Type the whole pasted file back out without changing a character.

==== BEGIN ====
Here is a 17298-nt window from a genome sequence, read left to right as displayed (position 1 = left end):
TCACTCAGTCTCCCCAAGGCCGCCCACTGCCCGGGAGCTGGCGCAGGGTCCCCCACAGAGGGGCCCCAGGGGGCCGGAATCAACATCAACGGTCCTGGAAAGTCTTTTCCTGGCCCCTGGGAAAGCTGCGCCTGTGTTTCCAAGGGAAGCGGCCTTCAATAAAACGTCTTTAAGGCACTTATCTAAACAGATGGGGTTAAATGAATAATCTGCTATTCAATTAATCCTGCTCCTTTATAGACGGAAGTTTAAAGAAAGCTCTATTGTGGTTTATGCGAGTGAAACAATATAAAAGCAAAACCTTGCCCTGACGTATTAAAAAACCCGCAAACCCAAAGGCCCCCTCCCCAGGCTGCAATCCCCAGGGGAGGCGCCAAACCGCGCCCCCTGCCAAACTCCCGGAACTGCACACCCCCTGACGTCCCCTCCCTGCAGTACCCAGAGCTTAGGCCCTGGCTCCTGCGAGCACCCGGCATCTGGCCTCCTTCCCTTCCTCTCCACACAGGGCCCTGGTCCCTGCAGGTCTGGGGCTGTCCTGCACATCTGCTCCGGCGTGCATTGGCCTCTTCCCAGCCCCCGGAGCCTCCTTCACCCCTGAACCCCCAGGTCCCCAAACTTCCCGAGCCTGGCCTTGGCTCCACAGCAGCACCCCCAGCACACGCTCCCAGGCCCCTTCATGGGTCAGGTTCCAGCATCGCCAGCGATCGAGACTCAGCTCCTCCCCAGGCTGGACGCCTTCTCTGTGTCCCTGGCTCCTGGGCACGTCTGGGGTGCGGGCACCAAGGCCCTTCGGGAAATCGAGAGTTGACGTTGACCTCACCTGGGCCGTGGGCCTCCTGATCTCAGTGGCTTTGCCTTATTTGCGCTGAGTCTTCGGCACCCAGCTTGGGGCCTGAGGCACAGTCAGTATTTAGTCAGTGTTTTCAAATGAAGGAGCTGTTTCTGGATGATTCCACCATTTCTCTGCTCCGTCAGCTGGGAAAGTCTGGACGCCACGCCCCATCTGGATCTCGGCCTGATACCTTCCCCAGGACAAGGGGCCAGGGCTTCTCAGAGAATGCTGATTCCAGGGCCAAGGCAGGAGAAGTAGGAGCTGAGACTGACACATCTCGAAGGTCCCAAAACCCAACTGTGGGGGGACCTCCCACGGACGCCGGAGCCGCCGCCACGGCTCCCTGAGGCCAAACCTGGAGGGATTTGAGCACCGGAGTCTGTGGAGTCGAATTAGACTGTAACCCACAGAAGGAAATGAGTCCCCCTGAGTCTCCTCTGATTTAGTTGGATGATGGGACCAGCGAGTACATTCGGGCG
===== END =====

Here is a 17298-nt window from a genome sequence, read left to right as displayed (position 1 = left end):
TCACTCAGTCTCCCCAAGGCCGCCCACTGCCCGGGAGCTGGCGCAGGGTCCCCCACAGAGGGGCCCCAGGGGGCCGGAATCAACATCAACGGTCCTGGAAAGTCTTTTCCTGGCCCCTGGGAAAGCTGCGCCTGTGTTTCCAAGGGAAGCGGCCTTCAATAAAACGTCTTTAAGGCACTTATCTAAACAGATGGGGTTAAATGAATAATCTGCTATTCAATTAATCCTGCTCCTTTATAGACGGAAGTTTAAAGAAAGCTCTATTGTGGTTTATGCGAGTGAAACAATATAAAAGCAAAACCTTGCCCTGACGTATTAAAAAACCCGCAAACCCAAAGGCCCCCTCCCCAGGCTGCAATCCCCAGGGGAGGCGCCAAACCGCGCCCCCTGCCAAACTCCCGGAACTGCACACCCCCTGACGTCCCCTCCCTGCAGTACCCAGAGCTTAGGCCCTGGCTCCTGCGAGCACCCGGCATCTGGCCTCCTTCCCTTCCTCTCCACACAGGGCCCTGGTCCCTGCAGGTCTGGGGCTGTCCTGCACATCTGCTCCGGCGTGCATTGGCCTCTTCCCAGCCCCCGGAGCCTCCTTCACCCCTGAACCCCCAGGTCCCCAAACTTCCCGAGCCTGGCCTTGGCTCCACAGCAGCACCCCCAGCACACGCTCCCAGGCCCCTTCATGGGTCAGGTTCCAGCATCGCCAGCGATCGAGACTCAGCTCCTCCCCAGGCTGGACGCCTTCTCTGTGTCCCTGGCTCCTGGGCACGTCTGGGGTGCGGGCACCAAGGCCCTTCGGGAAATCGAGAGTTGACGTTGACCTCACCTGGGCCGTGGGCCTCCTGATCTCAGTGGCTTTGCCTTATTTGCGCTGAGTCTTCGGCACCCAGCTTGGGGCCTGAGGCACAGTCAGTATTTAGTCAGTGTTTTCAAATGAAGGAGCTGTTTCTGGATGATTCCACCATTTCTCTGCTCCGTCAGCTGGGAAAGTCTGGACGCCACGCCCCATCTGGATCTCGGCCTGATACCTTCCCCAGGACAAGGGGCCAGGGCTTCTCAGAGAATGCTGATTCCAGGGCCAAGGCAGGAGAAGTAGGAGCTGAGACTGACACATCTCGAAGGTCCCAAAACCCAACTGTGGGGGGACCTCCCACGGACGCCGGAGCCGCCGCCACGGCTCCCTGAGGCCAAACCTGGAGGGATTTGAGCACCGGAGTCTGTGGAGTCGAATTAGACTGTAACCCACAGAAGGAAATGAGTCCCCCTGAGTCTCCTCTGATTTAGTTGGATGATGGGACCAGCGAGTACATTCGGGCG